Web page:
I apologize for neglecting to write my Practice Letter last week! I got caught up in a gardening project and actually forgot! Maybe next week I will write about the intoxication of projects as a distraction strategy, and efforts to pretend I have some control over my life and my surroundings.
But this week, I want to tell you about one of these COVID-times projects of mine: refinishing furniture. I recently pointed my beloved electric sander at a garden bench. I bought this bench nearly 20 years ago and it’s had many years under the sun’s somewhat exhausting gaze, as well as the rain’s persistent erosion of character. I wasn’t quite sure if my memory was playing romantic when it told me that this bench was once glorious, golden-red, and regal, upholding a balance of the organic and the human-forged. Once the magic sander began to remove layers of thirsty, gray, splintery skin, I saw that a true beauty was right there, just underneath. It had the purity of a madrona trunk, bark peeled back, unwaveringly showing a coppery, smooth self. I almost cried. Something pure and real was here all along, just waiting for me to seek it out.
It reminded me of this poem by Kabir –
Don’t go outside your house to see the flowers.
My friend, don’t bother with that excursion.
Inside your body there are flowers.
One flower has a thousand petals.
That will do for a place to sit.
Sitting there you will have a glimpse of beauty,
Inside the body and out of it.
Before gardens and after gardens.
I love the last line, where he reminds me that life is going to keep going, on and on. The world will continue to rage and flame, to sometimes, briefly settle, and fold up its wings. It will not stop though, and may only slacken its pace briefly. Life isn’t about to lie in the garden and nap a while, until I can clear my head-smoke, until I can take a deep breath somewhere. The time is now to remember what is underneath, in each one of us, in me and in you. How can we see these thousand-petaled flowers that Kabir sees?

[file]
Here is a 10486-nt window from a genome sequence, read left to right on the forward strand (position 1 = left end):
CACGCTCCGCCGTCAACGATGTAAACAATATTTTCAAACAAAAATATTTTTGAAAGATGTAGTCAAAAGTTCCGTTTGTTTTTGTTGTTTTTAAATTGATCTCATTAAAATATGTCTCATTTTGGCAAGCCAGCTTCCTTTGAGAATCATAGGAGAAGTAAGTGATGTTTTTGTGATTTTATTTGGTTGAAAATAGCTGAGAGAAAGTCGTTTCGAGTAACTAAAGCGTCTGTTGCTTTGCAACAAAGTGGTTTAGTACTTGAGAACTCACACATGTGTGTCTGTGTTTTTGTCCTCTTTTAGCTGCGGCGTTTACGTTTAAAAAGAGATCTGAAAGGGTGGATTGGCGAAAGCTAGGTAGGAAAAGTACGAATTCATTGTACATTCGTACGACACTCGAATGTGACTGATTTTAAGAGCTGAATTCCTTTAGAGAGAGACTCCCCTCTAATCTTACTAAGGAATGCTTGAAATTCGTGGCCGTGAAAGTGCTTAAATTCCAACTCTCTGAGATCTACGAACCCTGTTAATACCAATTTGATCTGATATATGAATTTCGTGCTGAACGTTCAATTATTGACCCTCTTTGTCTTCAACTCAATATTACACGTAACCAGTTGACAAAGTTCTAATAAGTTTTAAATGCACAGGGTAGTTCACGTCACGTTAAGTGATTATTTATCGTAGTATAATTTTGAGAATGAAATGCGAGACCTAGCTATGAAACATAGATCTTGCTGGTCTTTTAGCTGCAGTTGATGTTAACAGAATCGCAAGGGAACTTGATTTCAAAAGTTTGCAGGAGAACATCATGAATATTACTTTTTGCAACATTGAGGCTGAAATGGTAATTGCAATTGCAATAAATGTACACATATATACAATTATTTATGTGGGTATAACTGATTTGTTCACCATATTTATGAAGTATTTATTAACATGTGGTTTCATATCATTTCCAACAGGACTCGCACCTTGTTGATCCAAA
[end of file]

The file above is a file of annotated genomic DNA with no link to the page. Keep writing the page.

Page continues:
The yogis recommend the 8-limbed path, which includes pratyāhāra, usually translated as withdrawal of the senses. It is the 5th limb, and is the bridge between external and internal yoga. We move away from the surface and toward the center of ourselves. I like to see it as redirecting the senses. We get to remember what we really want from life, why we have chosen our path, and more. We could spend an entire lifetime looking for external fulfillment, or a place to sit (as in Kabir’s language), when it is all here already. We are often afraid to withdraw from life, FOMO is real. We may feel irresponsible if we’re not on the frontlines of a protest, or at least keeping up on 15 Netflix series. But the external world is always in motion and can only offer a place to sit on a moving train, where the stream of sights and sounds is non-stop. The mind never gets to rest, at least the untrained mind.
How do we train this mind? How do we redirect the senses inwardly?
I recommend closing your eyes. It might feel soothing to your eyes themselves, as the smoke is able to touch us so thoroughly, throat and nostrils and eyes. You might feel relief, not having to look at the confusing, betraying overcast-looking sky that usually means some cleansing refreshment is on its way. Maybe there can be a softening in your muscles, as you willingly turn away from screens and their messages of drama and worry. Our eyes are our primary senses and they take up a huge amount of brain capacity. What happens when you free up that mental space? Can you step away from relying on what you see as the basis for all your feelings, your sense of the whole world, your sense of yourself?
My meditation path says that nothing that we can see is real in the way we perceive and believe it to be. What is real? In relaxing your eyes, relax your mind away from all that you think you know, even for just for a moment. Notice the touch of your breath, where do you feel it? What if this relationship between your consciousness and your breath is what Kabir calls a flower? Paying attention, you may notice that every breath is slightly different. Feel for the nuances. Could these be the thousands of petals on this flower? What if there really are flowers inside your body? Do you feel these sensations? Is this real?
In order that you can practice without using your eyes, I am attaching a recorded meditation for you, a short journey through the chakras, which are often depicted as flowers of various colors and numbers of petals. It includes the 6th and 7th limbs of yoga, concentration and meditation. You may find that glimpse of beauty Kabir suggested. As you find a place to sit, inside yourself, you might then look out again, into the world. You could imagine you’re inside your home, looking through the windows, into the garden. You might then be able to see beauty outside as well, smoke or clear skies.
I do hope this is helpful. I know many of us are struggling with what we see right now.
Alright friends, take good care. This will not last forever and now you have some support to see you through to the clear skies.